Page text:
The Decade’s Best

While I think that the late1990s and early years of this decade failed music fans, the latter half of  this decade really shone in terms of music; independent artists rose up and took back the medium  with full-force, retro sounds were a ramped thread in several albums, and superstars from prior decade  like Green Day, Pearl Jam and the Red Hot Chili Peppers truly owned the decade with their most challenging and inventive records yet.  A poor economy, a bizarre and unpleasant meshing  of church and state, a pointless war and a president who quickly became Enemy No. 1 were all muses it seemed, for singers and musicians  and overall,  I’d say that this decade produced some of the finest, most important songs and albums since the grunge movement.

I’m going to name (in ten incriments) my 50 favourite albums  of the decade (mostly in no particular order).  These albums are not necessarily the “best”, but they’re the ones that most impacted my life and my search for meaning in my universe.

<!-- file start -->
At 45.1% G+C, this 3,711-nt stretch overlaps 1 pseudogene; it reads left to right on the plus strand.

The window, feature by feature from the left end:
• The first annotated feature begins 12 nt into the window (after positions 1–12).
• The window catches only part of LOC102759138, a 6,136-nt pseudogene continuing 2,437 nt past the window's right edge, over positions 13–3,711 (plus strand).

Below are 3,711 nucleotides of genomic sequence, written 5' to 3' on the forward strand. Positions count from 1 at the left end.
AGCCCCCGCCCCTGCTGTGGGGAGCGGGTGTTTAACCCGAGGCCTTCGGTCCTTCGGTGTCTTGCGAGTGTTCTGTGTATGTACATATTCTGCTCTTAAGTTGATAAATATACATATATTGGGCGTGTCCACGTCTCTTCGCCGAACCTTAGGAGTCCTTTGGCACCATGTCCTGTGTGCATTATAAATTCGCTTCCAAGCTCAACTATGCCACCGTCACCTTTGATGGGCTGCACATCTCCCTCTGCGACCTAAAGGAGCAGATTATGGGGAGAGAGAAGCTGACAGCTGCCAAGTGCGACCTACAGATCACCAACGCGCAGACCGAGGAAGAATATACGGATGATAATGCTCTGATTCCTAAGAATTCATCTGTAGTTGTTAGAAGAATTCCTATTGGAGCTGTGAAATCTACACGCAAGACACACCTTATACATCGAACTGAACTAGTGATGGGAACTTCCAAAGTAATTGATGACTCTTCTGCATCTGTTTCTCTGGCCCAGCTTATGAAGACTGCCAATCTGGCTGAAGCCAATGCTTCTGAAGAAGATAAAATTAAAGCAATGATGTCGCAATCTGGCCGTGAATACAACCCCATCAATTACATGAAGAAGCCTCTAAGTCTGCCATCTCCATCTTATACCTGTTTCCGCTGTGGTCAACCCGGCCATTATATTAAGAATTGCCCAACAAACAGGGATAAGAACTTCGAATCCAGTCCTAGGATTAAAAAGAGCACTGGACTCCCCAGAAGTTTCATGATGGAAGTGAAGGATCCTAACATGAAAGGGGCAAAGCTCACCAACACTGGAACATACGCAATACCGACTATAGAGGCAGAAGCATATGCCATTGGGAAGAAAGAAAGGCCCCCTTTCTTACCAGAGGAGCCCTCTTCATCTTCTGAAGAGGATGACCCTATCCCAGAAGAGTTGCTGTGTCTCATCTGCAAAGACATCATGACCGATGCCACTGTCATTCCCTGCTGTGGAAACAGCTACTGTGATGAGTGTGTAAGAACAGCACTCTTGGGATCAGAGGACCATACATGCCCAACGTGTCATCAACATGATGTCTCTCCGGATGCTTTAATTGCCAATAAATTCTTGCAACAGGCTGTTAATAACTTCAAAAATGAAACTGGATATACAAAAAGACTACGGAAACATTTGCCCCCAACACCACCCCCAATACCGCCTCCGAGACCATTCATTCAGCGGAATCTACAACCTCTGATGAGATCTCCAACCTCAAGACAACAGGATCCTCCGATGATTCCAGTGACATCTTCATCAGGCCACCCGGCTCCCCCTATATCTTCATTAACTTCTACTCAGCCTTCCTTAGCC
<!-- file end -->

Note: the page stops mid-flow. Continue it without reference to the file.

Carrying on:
50. The Red Hot Chili Peppers – Stadium Arcadium.  While not as commercially successful as Californication or the 90s’ Blood Sugar Sex Magik, this album cemented  the Red Hot Chili Peppers’ place among  the BEST mainstream rock acts in years.  The star of Stadium is obviously John  Frusciante, whose compelling guitar work  makes a dynamic move into the forefront of the band’s offerings. Songs like Readymade KILL while Slow Cheetah, Strip My Mind and Wet Sand remind you of what it’s like to BE killed.  Both discs on this superb double-album are winners from start to finish.  While an edit COULD be proposed, this album is a reminder of what can happen when three incredibly talented mature musicians and one of rock’s most interesting frontmen get together and make music in uncertain times.  I’ve recently learned that this will be  the Chili Peppers’ last album with Frusciante  and it will definitely be one of the decade’s grandest swan songs.